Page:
Turkish President blasts Biden’s ‘unfounded’ remarks on 1915 events

President Recep Tayyip Erdoğan speaks at the Justice and Development Party's (AK Party) congress in Rize province, northeastern Turkey, Feb. 15, 2021. (AA Photo)

‘If you call it genocide, you should look in mirror and evaluate yourselves,’ says Erdogan.

The Turkish president on Monday denounced US President Joe Biden’s “unfounded” statement on the events of 1915, saying it is “contrary to the facts”.

Addressing a news conference following a three-hour Cabinet meeting in the capital Ankara, Recep Tayyip Erdogan said: “US President Biden has made a statement that is unfounded, unjust, and contrary to the facts about the painful events that took place more than a century ago.”

“As Turkey, we believe that it is inhumane to contest the sufferings of history,” Erdogan added.

He further said: “Investigating historical events and revealing the truth should be left to experts and historians, not to politicians.”

On a proposed joint history commission on Armenian claims, Erdogan said Turkey is yet to receive a response on its offer.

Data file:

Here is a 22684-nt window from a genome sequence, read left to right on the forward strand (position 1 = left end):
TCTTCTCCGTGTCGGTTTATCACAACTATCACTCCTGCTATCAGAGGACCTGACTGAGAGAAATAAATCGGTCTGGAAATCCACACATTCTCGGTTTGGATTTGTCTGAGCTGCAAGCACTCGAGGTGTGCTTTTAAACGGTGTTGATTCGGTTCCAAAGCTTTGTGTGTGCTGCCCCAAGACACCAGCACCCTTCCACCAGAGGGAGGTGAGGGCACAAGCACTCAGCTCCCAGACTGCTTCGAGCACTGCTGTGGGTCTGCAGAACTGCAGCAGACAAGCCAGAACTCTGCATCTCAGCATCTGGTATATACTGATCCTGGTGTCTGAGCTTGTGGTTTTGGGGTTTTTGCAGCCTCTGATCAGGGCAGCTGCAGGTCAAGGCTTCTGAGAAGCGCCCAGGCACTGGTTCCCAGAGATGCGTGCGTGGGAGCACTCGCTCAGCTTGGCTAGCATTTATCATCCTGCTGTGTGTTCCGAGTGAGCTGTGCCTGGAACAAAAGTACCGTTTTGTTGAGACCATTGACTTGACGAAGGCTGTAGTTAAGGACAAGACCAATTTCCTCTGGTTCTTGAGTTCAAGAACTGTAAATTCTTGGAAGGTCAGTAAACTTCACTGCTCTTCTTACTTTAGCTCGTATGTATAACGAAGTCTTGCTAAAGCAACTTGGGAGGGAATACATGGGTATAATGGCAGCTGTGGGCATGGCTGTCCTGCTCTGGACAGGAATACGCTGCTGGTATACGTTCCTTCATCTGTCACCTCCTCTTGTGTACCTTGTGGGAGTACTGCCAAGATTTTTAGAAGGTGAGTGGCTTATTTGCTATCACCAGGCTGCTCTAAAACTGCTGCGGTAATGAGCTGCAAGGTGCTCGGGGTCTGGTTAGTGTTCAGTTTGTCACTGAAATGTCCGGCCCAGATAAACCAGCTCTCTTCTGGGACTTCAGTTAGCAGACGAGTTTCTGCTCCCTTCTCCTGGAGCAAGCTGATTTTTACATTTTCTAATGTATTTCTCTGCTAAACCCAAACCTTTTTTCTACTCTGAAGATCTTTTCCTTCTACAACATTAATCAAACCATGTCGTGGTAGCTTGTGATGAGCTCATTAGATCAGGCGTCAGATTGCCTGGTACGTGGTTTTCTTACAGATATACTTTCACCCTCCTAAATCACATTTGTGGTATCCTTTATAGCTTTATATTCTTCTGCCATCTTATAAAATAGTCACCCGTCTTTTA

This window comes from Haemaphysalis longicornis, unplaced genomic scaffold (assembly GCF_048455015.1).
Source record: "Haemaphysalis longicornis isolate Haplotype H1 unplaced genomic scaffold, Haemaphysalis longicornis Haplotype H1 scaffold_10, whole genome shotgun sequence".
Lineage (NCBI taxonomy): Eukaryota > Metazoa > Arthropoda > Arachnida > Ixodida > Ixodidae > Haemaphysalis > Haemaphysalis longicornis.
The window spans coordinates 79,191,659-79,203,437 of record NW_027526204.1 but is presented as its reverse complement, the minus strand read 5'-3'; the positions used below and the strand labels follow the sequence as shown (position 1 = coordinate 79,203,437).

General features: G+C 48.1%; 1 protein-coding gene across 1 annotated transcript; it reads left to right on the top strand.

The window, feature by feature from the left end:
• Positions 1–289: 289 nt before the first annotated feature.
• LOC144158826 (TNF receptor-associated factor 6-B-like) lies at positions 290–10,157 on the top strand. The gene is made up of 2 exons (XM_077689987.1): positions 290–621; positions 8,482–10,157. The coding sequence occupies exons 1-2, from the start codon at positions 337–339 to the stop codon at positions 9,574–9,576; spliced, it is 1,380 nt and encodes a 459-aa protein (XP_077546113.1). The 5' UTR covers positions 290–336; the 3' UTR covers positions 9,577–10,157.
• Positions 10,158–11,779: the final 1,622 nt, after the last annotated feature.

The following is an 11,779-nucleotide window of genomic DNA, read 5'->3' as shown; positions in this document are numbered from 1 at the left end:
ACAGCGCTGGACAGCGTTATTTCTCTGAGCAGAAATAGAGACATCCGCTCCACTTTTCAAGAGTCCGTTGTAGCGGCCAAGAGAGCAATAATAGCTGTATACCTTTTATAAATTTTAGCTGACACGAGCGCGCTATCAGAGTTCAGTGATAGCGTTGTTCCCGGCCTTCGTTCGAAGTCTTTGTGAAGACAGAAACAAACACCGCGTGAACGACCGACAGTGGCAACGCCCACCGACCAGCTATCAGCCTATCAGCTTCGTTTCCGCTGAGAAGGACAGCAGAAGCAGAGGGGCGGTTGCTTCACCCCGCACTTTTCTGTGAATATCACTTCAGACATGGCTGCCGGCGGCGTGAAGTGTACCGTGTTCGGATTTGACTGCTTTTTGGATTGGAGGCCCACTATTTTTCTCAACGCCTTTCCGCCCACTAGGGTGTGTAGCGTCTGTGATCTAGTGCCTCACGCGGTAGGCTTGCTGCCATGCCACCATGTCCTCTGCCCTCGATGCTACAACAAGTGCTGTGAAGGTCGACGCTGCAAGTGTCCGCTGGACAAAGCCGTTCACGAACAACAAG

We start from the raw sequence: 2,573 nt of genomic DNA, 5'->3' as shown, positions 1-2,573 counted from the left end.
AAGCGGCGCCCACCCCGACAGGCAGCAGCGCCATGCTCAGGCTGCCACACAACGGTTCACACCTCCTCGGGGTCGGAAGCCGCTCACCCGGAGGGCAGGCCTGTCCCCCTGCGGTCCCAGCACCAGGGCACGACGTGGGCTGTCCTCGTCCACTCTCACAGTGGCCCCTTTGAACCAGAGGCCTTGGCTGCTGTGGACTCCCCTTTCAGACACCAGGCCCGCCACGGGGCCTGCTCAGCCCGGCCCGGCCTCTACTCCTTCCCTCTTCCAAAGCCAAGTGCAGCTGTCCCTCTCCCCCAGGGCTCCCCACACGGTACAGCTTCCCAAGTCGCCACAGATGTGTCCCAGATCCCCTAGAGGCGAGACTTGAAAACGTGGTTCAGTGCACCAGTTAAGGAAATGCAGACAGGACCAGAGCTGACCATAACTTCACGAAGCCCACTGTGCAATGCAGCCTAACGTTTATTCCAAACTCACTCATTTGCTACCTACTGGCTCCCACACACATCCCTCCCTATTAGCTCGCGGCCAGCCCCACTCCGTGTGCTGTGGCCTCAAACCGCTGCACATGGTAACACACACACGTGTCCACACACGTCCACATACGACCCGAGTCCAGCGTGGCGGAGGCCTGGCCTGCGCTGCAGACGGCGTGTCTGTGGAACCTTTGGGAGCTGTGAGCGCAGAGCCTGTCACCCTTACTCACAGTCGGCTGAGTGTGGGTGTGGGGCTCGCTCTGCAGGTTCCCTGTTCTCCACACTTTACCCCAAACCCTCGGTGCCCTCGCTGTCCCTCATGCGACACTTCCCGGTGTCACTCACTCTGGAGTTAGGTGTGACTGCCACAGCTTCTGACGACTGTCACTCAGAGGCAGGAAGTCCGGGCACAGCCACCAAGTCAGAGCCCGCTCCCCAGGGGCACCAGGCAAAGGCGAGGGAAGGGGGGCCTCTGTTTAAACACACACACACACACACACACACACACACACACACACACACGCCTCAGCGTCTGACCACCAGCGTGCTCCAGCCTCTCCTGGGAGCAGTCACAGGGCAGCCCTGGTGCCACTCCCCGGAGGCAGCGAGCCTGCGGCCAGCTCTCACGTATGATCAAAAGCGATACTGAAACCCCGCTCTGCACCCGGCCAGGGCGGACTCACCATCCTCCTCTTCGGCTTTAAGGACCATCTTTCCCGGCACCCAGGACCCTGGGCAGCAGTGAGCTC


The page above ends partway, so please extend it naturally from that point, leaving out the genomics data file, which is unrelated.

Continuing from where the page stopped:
“There are mass graves of Turks massacred by Armenians in many places, but nowhere can you find mass graves belonging to Armenians,” the Turkish president said.

Erdogan further stated that there is ” no concrete evidence regarding Armenian allegations, nor any international court decision.”

“If you call it genocide, you should look in the mirror and evaluate yourselves,” said the leader.

On Saturday, Biden called the events of 1915 a “genocide,” breaking with American presidents’ long-held tradition of refraining from using the term.

Turkish stance on 1915 events

Turkey’s position on the events of 1915 is that the deaths of Armenians in eastern Anatolia took place when some sided with invading Russians and revolted against Ottoman forces. A subsequent relocation of Armenians resulted in numerous casualties.

Turkey objects to the presentation of these events as “genocide,” describing them as a tragedy in which both sides suffered casualties.

Ankara has repeatedly proposed the creation of a joint commission of historians from Turkey and Armenia as well as international experts to tackle the issue.

In 2014, Recep Tayyip Erdogan – Turkey’s then prime minister and now president – expressed his condolences to the descendants of Armenians who lost their lives in the events of 1915.